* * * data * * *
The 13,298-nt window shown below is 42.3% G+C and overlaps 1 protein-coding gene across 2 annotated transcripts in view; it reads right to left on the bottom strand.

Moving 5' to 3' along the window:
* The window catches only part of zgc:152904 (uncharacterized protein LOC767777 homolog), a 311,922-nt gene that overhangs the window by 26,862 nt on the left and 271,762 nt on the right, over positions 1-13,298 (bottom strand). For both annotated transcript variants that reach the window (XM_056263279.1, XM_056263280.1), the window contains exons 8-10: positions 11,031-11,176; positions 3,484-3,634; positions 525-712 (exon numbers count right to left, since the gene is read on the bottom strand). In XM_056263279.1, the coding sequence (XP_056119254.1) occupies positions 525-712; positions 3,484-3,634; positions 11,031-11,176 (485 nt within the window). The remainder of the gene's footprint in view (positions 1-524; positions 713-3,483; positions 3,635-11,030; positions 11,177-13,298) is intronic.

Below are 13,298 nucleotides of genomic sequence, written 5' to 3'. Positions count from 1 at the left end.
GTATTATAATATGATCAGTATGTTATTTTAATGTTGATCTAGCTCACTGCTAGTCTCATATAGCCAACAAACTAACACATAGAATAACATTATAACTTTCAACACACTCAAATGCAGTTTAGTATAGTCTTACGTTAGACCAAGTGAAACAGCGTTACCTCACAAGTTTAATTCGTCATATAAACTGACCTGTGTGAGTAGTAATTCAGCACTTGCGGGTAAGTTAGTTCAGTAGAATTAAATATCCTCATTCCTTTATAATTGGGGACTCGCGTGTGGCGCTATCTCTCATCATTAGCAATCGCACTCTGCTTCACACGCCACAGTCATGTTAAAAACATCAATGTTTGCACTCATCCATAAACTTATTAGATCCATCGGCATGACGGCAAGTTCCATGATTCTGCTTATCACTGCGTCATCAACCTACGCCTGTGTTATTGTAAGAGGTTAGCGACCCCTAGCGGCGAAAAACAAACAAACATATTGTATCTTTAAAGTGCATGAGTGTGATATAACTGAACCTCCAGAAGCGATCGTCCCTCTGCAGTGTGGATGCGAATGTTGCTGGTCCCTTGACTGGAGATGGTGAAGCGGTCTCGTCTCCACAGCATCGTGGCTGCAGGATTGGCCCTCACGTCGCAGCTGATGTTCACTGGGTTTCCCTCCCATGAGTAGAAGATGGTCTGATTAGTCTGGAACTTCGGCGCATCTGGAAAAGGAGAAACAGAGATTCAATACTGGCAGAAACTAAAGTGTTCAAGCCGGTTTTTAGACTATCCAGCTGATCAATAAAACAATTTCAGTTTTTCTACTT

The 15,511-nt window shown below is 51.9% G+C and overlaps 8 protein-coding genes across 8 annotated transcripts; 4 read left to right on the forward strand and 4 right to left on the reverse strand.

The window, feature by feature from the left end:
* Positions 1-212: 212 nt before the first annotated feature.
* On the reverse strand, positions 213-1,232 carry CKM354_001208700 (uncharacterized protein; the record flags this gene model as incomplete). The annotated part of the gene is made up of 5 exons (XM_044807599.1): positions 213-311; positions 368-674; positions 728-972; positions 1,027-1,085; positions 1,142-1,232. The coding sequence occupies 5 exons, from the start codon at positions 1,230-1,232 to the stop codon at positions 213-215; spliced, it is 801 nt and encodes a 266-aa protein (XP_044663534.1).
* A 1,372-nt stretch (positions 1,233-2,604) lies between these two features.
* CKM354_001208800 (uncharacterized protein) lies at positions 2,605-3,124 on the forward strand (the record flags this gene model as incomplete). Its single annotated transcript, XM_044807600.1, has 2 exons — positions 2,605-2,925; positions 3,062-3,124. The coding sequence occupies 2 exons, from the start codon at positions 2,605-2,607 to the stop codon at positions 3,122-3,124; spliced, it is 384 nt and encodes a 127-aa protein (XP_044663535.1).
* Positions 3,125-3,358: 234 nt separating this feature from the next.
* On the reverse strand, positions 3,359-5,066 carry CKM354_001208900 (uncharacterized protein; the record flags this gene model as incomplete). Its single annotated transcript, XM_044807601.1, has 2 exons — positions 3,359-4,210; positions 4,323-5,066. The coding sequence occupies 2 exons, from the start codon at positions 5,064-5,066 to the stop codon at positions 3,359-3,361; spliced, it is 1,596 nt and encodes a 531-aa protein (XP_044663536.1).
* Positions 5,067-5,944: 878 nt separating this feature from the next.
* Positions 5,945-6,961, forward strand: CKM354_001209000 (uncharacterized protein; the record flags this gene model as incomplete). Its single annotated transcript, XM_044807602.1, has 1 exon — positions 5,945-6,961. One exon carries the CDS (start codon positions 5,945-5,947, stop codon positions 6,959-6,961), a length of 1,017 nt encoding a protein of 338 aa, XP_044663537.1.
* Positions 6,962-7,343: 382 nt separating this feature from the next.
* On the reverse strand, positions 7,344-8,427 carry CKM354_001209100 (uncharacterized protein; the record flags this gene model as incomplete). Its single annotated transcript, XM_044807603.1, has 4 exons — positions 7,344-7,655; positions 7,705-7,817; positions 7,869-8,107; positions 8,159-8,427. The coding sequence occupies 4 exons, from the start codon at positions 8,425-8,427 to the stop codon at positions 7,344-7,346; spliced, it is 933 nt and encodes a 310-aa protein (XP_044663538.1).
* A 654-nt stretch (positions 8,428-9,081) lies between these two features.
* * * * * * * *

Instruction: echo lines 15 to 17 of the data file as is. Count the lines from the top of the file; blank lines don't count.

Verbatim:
* Positions 5,945-6,961, forward strand: CKM354_001209000 (uncharacterized protein; the record flags this gene model as incomplete). Its single annotated transcript, XM_044807602.1, has 1 exon — positions 5,945-6,961. One exon carries the CDS (start codon positions 5,945-5,947, stop codon positions 6,959-6,961), a length of 1,017 nt encoding a protein of 338 aa, XP_044663537.1.
* Positions 6,962-7,343: 382 nt separating this feature from the next.
* On the reverse strand, positions 7,344-8,427 carry CKM354_001209100 (uncharacterized protein; the record flags this gene model as incomplete). Its single annotated transcript, XM_044807603.1, has 4 exons — positions 7,344-7,655; positions 7,705-7,817; positions 7,869-8,107; positions 8,159-8,427. The coding sequence occupies 4 exons, from the start codon at positions 8,425-8,427 to the stop codon at positions 7,344-7,346; spliced, it is 933 nt and encodes a 310-aa protein (XP_044663538.1).